Many claims are made about the Covenant and what it will do and not do, most of which are hypothetical claims because, let's remember, the Covenant is a proposal, not a reality. But these claims fuel the fire of fears so they are particularly effective since emotions are strong arguments for agreeing or not agreeing to a course of action. One might even venture a little further and consider whether arguments for the Covenant are essentially theological (the unity of the churches in Communion is agreeable to Christ) and arguments against the Covenant are essentially emotional (it will be the cause of great upset, wailing and gnashing of teeth).
One of the most damaging claims about what the Covenant will do is the claim that it will usher in an Anglican papacy, curia and magisterium. This is a particularly damaging claim because it plays on the visceral fear at the heart of Anglicanism that we might one day again be subservient to Rome. In one of those quirks of life, fear of papacy is a uniting force for both Anglican liberals and conservatives, as well as all those in between. Not that the Covenant will make us subservient to Rome, but even the possibility of an Anglo-Papacy strikes terror in the Anglican heart!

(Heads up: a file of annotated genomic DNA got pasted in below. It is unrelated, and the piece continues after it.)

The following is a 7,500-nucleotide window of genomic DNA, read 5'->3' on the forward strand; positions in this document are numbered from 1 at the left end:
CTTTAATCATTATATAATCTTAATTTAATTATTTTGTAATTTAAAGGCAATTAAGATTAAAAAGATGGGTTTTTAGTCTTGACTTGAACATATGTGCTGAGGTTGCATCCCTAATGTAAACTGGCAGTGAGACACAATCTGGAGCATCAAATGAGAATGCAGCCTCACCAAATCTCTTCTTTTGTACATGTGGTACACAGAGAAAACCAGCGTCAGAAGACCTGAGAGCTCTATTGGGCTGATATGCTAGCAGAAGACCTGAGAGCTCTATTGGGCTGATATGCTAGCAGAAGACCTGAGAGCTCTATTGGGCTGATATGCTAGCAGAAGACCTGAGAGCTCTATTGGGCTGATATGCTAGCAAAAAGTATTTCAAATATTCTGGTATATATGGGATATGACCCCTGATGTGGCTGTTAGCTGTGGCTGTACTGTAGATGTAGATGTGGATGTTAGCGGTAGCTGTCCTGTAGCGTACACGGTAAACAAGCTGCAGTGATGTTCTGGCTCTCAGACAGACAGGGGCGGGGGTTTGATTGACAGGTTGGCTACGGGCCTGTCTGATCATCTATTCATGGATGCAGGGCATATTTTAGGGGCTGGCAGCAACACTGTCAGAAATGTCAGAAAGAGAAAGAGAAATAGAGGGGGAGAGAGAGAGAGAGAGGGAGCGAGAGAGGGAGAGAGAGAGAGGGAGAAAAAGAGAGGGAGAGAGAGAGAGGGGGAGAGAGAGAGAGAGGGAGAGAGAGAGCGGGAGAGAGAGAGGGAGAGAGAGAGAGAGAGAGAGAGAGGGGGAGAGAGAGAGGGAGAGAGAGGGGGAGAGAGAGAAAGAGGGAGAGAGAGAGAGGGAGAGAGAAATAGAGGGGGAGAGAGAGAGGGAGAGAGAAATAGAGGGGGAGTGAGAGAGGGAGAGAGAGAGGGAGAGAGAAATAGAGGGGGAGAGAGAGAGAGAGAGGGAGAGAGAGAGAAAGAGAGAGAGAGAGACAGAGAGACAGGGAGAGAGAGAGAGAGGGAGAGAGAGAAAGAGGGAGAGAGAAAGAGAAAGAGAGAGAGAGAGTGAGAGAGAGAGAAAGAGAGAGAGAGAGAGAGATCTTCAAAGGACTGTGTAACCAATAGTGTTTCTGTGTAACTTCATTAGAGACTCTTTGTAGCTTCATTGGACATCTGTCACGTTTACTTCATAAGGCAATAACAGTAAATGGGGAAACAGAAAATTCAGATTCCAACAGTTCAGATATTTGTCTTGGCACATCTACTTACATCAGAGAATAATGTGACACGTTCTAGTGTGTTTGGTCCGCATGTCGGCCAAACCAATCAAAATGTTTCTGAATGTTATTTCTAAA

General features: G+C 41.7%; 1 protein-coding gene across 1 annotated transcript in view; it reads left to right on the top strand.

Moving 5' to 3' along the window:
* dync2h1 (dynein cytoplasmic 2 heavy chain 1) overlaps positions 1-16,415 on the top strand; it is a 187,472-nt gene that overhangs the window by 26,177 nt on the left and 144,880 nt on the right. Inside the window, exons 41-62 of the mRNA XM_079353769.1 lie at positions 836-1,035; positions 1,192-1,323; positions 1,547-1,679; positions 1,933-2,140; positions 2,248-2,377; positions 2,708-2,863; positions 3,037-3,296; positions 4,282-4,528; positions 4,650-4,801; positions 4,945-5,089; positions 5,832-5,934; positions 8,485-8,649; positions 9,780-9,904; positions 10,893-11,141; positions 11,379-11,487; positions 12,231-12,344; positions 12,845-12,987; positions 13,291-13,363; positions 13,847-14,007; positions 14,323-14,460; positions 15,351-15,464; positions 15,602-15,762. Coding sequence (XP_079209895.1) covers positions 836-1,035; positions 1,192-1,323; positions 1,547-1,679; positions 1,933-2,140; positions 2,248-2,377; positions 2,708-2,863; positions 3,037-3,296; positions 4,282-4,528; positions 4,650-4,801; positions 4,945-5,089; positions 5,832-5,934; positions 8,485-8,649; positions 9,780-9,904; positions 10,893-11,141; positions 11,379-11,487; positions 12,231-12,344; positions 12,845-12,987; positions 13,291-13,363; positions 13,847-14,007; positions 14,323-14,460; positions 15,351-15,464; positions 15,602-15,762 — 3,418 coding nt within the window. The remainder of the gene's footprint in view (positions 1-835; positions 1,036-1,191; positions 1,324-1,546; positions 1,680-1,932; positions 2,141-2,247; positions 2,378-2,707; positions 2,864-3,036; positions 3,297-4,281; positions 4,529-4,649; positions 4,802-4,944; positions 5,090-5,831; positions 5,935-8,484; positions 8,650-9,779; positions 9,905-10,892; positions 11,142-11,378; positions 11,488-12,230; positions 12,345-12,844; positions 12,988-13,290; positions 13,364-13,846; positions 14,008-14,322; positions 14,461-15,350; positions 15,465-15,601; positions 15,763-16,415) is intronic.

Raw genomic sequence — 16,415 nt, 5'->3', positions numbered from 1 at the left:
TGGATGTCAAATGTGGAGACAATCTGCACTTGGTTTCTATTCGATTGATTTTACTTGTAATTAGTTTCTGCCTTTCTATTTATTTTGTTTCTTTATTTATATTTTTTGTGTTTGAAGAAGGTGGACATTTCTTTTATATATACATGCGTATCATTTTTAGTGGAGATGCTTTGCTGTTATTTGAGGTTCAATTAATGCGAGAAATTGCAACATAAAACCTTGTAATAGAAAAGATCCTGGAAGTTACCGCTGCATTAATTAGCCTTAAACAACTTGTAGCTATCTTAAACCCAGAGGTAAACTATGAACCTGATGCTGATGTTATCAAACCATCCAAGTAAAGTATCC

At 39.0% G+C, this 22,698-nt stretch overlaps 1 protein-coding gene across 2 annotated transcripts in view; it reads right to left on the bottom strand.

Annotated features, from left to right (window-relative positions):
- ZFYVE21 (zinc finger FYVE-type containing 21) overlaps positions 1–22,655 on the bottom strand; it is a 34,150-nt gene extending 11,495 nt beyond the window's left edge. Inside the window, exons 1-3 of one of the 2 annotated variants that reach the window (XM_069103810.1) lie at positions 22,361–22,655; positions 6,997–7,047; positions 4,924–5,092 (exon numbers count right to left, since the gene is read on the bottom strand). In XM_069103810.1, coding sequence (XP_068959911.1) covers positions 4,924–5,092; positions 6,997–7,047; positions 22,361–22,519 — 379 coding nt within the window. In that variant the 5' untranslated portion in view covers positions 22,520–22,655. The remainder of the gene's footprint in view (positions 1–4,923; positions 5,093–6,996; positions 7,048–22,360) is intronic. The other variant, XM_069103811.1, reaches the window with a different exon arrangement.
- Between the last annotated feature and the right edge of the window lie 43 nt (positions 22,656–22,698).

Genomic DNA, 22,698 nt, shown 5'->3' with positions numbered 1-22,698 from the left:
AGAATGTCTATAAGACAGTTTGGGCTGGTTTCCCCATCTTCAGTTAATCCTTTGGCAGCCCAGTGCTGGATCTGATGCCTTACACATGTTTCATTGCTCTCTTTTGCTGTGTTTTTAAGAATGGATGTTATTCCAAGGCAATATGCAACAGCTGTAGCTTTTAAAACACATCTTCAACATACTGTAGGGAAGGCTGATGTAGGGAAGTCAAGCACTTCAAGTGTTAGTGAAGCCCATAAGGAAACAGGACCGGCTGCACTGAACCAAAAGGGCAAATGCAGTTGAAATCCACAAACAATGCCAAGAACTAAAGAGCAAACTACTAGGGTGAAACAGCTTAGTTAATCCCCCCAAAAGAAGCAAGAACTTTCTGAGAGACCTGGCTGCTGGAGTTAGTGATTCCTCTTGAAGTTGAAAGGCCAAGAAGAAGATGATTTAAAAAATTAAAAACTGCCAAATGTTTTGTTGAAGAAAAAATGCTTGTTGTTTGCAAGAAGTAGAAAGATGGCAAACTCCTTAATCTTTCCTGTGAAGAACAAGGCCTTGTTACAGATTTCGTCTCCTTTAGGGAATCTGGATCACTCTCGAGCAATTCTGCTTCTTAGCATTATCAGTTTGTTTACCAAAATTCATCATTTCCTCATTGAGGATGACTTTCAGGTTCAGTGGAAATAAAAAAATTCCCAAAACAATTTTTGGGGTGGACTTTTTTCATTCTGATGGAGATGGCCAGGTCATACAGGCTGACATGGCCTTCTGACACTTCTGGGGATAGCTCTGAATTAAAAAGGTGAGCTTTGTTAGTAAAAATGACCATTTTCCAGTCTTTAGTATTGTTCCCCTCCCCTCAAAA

But the Covenant will not usher in any kind of papacy, at least not any kind not already familiar to us. The Covenant is simply about the Communion enjoying what every member church already enjoys, a written constitution and code of canons constraining licensed clergy and officers of the church to live by that constitution. Are member churches run by popes? Do they have curia and magisteria? No! Nor will the Communion if it embraces the Covenant.
How about we stop lying about the Covenant by desisting from playing on fears of papacy?
Incidentally there is one slight amount of popery already in the Anglican system, but it will not change one whit with the Covenant in place: the Archbishop of Canterbury has discretion about to invite or not to invite to the Lambeth Conference.